GSIS won’t sell Baguio tree park
BAGUIO CITY — The city’s foresters and environmental groups are drawing up plans for the management of a 1-hectare pocket forest, which Baguio children have asked President Rodrigo Duterte to spare from developers.
Kindergarten and elementary pupils of Baguio Pines Family Learning Center here wrote more than 60 letters, many illustrated with trees and stick figures using crayons, asking Mr. Duterte to stop developers from touching the tree park classified as an “investment area” of its owner, the Government Service Insurance System (GSIS).
In a Feb. 4 reply, Jesus Clint Aranas, GSIS president, said the agency “will neither sell the land where the park stands nor allow it to be converted into a commercial area by any party.”
Concern for environment
“They can heave a sigh of relief because the GSIS property will remain the home of these beautiful trees,” Aranas said in a statement posted on the pension fund’s website.
“We all share the same concern for the environment. If we are responsible stewards of God’s gifts, then we will surely reap the rewards such as having cool, clean and fresh air.”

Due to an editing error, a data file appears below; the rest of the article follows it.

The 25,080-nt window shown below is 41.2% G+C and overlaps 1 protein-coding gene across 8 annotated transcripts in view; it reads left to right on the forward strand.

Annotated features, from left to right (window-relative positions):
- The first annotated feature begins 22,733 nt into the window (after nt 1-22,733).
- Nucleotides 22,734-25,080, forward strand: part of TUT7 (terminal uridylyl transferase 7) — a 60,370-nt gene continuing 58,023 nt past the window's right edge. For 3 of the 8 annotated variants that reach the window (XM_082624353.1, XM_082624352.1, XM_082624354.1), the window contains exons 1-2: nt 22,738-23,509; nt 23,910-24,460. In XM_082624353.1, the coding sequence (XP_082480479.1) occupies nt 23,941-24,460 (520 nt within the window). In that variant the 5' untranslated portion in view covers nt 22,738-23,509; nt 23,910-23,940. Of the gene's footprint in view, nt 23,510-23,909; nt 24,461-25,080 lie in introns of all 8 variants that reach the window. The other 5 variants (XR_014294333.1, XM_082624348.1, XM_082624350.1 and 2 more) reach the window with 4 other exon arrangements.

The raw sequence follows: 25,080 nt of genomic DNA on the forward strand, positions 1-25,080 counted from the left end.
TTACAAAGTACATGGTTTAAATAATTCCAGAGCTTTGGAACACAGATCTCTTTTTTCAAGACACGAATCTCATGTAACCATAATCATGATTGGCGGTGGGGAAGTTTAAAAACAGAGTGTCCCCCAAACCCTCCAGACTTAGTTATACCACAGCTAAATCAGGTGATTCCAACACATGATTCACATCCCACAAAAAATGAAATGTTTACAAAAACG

Should the Baguio government again offer to buy the pine tree stand given the GSIS’ latest assurance, the City Environment and Parks Management Office (Cepmo) was prepared to treat the soil and replace infested trees to protect the woodland, Ruben Cervantes, city environmental officer, said on Monday.
It is the biggest patch of trees in an area surrounded by the summer courthouses of the Supreme Court and the Court of Appeals; Luneta Hill, which is now occupied by a shopping mall; a convention center; and the University of the Philippines (UP) Baguio.
However, its pine tree population had been reduced from 800 to over 500, half of which suffered from Ips calligraphus infestation, according to a UP team.
Home to birds
Cervantes said city foresters tried to contain the infestation by cutting and burning down infected trees in 2014 when their help was sought by the GSIS.
Around 24 bird species, like warblers, thrushes and the brown shrike, as well as grassland animals, are found in the tree park, according to the UP team.
These animals might be driven away because of man-made pollution when people started using the park as a toilet, so it would be Cepmo’s task to clean up once city foresters acquired control over the area, Cervantes said.
The city government succeeded in blocking plans to lease the park to a developer in 2008 due to a public outcry.
But it failed to work out a deal with the GSIS, which was willing to sell the tree park for P400 million in 2016, and again for P670 million in November 2017.
Mayor Mauricio Domogan last month said the GSIS was no longer willing to sell the property.
But Aranas said he was optimistic that the negotiations with the city government to buy the lot would “finally come to a fruitful resolution.”
“I hope the good mayor would understand that the value of a property appreciates over time. In any decision, investment or otherwise, we have to ensure that this will help grow our funds to benefit our members and pensioners,” he said.
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